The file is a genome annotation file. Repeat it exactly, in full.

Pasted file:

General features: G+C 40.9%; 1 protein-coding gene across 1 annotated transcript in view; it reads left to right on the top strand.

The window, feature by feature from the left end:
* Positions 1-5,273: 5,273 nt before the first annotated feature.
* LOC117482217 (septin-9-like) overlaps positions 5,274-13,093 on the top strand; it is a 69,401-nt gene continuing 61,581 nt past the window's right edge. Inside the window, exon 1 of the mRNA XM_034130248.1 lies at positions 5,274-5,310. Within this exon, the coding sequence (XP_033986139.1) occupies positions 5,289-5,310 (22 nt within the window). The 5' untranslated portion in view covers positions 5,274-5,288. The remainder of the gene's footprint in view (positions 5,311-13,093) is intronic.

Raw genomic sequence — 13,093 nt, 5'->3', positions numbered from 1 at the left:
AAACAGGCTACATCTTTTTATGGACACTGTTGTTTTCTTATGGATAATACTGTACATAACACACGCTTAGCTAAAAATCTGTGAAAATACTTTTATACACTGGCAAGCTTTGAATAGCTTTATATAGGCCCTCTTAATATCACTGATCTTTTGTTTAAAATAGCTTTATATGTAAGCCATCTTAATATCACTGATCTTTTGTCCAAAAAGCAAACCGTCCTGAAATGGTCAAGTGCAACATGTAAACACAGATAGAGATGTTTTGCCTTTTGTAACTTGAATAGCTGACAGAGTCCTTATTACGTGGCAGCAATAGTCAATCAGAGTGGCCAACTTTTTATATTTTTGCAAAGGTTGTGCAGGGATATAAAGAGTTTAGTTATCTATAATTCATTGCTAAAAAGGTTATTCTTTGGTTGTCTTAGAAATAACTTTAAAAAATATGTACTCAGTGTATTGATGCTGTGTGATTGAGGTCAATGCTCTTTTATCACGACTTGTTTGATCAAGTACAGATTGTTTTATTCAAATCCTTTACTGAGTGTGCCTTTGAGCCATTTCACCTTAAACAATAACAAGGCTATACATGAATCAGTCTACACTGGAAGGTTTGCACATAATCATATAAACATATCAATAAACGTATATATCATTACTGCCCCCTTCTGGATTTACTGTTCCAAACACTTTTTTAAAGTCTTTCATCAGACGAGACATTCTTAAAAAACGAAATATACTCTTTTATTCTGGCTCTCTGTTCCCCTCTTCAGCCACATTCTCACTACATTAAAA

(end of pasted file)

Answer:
General features: G+C 40.9%; 1 protein-coding gene across 1 annotated transcript in view; it reads left to right on the top strand.

The window, feature by feature from the left end:
* Positions 1-5,273: 5,273 nt before the first annotated feature.
* LOC117482217 (septin-9-like) overlaps positions 5,274-13,093 on the top strand; it is a 69,401-nt gene continuing 61,581 nt past the window's right edge. Inside the window, exon 1 of the mRNA XM_034130248.1 lies at positions 5,274-5,310. Within this exon, the coding sequence (XP_033986139.1) occupies positions 5,289-5,310 (22 nt within the window). The 5' untranslated portion in view covers positions 5,274-5,288. The remainder of the gene's footprint in view (positions 5,311-13,093) is intronic.

Raw genomic sequence — 13,093 nt, 5'->3', positions numbered from 1 at the left:
AAACAGGCTACATCTTTTTATGGACACTGTTGTTTTCTTATGGATAATACTGTACATAACACACGCTTAGCTAAAAATCTGTGAAAATACTTTTATACACTGGCAAGCTTTGAATAGCTTTATATAGGCCCTCTTAATATCACTGATCTTTTGTTTAAAATAGCTTTATATGTAAGCCATCTTAATATCACTGATCTTTTGTCCAAAAAGCAAACCGTCCTGAAATGGTCAAGTGCAACATGTAAACACAGATAGAGATGTTTTGCCTTTTGTAACTTGAATAGCTGACAGAGTCCTTATTACGTGGCAGCAATAGTCAATCAGAGTGGCCAACTTTTTATATTTTTGCAAAGGTTGTGCAGGGATATAAAGAGTTTAGTTATCTATAATTCATTGCTAAAAAGGTTATTCTTTGGTTGTCTTAGAAATAACTTTAAAAAATATGTACTCAGTGTATTGATGCTGTGTGATTGAGGTCAATGCTCTTTTATCACGACTTGTTTGATCAAGTACAGATTGTTTTATTCAAATCCTTTACTGAGTGTGCCTTTGAGCCATTTCACCTTAAACAATAACAAGGCTATACATGAATCAGTCTACACTGGAAGGTTTGCACATAATCATATAAACATATCAATAAACGTATATATCATTACTGCCCCCTTCTGGATTTACTGTTCCAAACACTTTTTTAAAGTCTTTCATCAGACGAGACATTCTTAAAAAACGAAATATACTCTTTTATTCTGGCTCTCTGTTCCCCTCTTCAGCCACATTCTCACTACATTAAAA